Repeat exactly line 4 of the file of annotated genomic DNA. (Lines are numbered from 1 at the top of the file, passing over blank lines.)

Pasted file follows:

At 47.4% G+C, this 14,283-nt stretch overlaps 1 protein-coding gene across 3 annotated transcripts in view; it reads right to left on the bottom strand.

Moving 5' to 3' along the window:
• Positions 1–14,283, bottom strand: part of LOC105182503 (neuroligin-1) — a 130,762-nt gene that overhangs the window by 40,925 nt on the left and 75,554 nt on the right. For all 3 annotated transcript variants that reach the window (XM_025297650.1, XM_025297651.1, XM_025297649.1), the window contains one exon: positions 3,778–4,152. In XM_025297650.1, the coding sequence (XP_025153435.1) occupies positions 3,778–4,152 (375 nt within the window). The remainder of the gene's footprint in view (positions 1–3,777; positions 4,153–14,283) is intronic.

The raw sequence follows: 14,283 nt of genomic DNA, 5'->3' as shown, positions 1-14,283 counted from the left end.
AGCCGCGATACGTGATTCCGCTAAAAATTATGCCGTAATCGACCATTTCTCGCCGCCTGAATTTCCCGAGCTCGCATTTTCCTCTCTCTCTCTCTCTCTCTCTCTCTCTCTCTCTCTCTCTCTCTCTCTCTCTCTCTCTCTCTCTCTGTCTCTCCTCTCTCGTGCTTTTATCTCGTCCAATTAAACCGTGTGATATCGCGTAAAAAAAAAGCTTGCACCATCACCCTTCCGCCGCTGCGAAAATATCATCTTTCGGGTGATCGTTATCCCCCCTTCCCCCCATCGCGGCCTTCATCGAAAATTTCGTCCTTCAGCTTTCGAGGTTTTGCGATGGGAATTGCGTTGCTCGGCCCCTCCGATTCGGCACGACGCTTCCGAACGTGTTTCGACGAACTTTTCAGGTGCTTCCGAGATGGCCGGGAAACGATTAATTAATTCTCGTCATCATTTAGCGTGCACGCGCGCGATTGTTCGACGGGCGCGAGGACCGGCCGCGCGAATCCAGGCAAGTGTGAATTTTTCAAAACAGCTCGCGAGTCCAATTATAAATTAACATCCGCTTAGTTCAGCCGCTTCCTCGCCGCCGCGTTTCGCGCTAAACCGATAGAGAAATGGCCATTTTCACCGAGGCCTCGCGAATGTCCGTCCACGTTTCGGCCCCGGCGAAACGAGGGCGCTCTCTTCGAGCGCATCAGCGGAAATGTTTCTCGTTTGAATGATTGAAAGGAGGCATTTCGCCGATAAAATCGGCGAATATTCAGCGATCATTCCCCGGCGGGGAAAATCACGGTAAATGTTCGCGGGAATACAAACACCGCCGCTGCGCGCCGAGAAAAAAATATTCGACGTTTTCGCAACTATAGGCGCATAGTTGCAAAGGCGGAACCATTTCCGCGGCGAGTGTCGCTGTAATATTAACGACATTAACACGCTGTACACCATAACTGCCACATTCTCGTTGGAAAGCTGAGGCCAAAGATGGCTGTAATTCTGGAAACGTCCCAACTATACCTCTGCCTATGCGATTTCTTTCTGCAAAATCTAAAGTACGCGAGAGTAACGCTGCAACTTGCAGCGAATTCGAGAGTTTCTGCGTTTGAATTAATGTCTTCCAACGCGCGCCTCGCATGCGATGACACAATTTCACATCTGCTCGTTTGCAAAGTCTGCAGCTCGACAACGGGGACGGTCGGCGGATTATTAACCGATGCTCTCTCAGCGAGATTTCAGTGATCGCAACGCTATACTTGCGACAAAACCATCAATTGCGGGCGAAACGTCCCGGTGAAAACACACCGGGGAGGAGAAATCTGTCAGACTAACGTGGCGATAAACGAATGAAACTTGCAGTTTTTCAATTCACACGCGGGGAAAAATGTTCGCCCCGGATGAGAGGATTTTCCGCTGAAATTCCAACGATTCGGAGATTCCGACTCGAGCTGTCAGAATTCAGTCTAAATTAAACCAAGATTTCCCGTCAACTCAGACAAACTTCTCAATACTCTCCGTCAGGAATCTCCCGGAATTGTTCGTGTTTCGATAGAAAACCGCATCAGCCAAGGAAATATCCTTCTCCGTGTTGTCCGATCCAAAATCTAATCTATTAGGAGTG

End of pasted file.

The raw sequence follows: 14,283 nt of genomic DNA, 5'->3' as shown, positions 1-14,283 counted from the left end.